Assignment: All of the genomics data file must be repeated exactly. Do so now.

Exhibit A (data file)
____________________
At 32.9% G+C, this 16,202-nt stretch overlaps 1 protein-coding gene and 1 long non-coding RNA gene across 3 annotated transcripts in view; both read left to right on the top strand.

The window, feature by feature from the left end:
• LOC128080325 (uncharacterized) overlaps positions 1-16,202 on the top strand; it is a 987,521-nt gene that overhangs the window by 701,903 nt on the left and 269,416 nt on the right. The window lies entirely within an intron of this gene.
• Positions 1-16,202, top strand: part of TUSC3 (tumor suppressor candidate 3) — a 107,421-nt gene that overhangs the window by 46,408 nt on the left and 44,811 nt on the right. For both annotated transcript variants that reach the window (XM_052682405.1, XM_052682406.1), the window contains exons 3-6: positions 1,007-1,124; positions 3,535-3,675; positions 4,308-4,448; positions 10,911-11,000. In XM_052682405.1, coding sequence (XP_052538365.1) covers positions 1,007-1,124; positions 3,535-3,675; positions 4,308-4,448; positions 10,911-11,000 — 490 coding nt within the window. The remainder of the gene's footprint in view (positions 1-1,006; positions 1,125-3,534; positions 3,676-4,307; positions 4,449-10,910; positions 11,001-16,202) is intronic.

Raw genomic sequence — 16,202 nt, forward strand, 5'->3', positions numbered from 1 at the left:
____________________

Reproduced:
At 32.9% G+C, this 16,202-nt stretch overlaps 1 protein-coding gene and 1 long non-coding RNA gene across 3 annotated transcripts in view; both read left to right on the top strand.

The window, feature by feature from the left end:
• LOC128080325 (uncharacterized) overlaps positions 1-16,202 on the top strand; it is a 987,521-nt gene that overhangs the window by 701,903 nt on the left and 269,416 nt on the right. The window lies entirely within an intron of this gene.
• Positions 1-16,202, top strand: part of TUSC3 (tumor suppressor candidate 3) — a 107,421-nt gene that overhangs the window by 46,408 nt on the left and 44,811 nt on the right. For both annotated transcript variants that reach the window (XM_052682405.1, XM_052682406.1), the window contains exons 3-6: positions 1,007-1,124; positions 3,535-3,675; positions 4,308-4,448; positions 10,911-11,000. In XM_052682405.1, coding sequence (XP_052538365.1) covers positions 1,007-1,124; positions 3,535-3,675; positions 4,308-4,448; positions 10,911-11,000 — 490 coding nt within the window. The remainder of the gene's footprint in view (positions 1-1,006; positions 1,125-3,534; positions 3,676-4,307; positions 4,449-10,910; positions 11,001-16,202) is intronic.

Raw genomic sequence — 16,202 nt, forward strand, 5'->3', positions numbered from 1 at the left: